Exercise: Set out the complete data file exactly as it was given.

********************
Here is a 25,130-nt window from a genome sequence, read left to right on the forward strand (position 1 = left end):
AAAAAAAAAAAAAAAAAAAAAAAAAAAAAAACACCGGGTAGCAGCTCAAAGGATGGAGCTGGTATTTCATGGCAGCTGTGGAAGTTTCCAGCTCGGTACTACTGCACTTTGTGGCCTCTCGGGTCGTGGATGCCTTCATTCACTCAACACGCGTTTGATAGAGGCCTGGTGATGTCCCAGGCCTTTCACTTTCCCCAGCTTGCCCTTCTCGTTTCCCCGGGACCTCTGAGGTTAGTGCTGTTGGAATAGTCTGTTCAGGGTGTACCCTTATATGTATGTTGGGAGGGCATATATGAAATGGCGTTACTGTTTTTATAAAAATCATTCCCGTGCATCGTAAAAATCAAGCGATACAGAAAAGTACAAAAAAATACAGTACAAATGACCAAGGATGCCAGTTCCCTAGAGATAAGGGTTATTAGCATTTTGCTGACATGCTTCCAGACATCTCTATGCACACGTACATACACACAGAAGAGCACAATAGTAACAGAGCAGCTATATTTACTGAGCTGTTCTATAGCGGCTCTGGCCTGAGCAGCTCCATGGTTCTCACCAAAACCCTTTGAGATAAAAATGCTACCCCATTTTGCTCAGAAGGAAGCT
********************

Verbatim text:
Here is a 25,130-nt window from a genome sequence, read left to right on the forward strand (position 1 = left end):
AAAAAAAAAAAAAAAAAAAAAAAAAAAAAAACACCGGGTAGCAGCTCAAAGGATGGAGCTGGTATTTCATGGCAGCTGTGGAAGTTTCCAGCTCGGTACTACTGCACTTTGTGGCCTCTCGGGTCGTGGATGCCTTCATTCACTCAACACGCGTTTGATAGAGGCCTGGTGATGTCCCAGGCCTTTCACTTTCCCCAGCTTGCCCTTCTCGTTTCCCCGGGACCTCTGAGGTTAGTGCTGTTGGAATAGTCTGTTCAGGGTGTACCCTTATATGTATGTTGGGAGGGCATATATGAAATGGCGTTACTGTTTTTATAAAAATCATTCCCGTGCATCGTAAAAATCAAGCGATACAGAAAAGTACAAAAAAATACAGTACAAATGACCAAGGATGCCAGTTCCCTAGAGATAAGGGTTATTAGCATTTTGCTGACATGCTTCCAGACATCTCTATGCACACGTACATACACACAGAAGAGCACAATAGTAACAGAGCAGCTATATTTACTGAGCTGTTCTATAGCGGCTCTGGCCTGAGCAGCTCCATGGTTCTCACCAAAACCCTTTGAGATAAAAATGCTACCCCATTTTGCTCAGAAGGAAGCT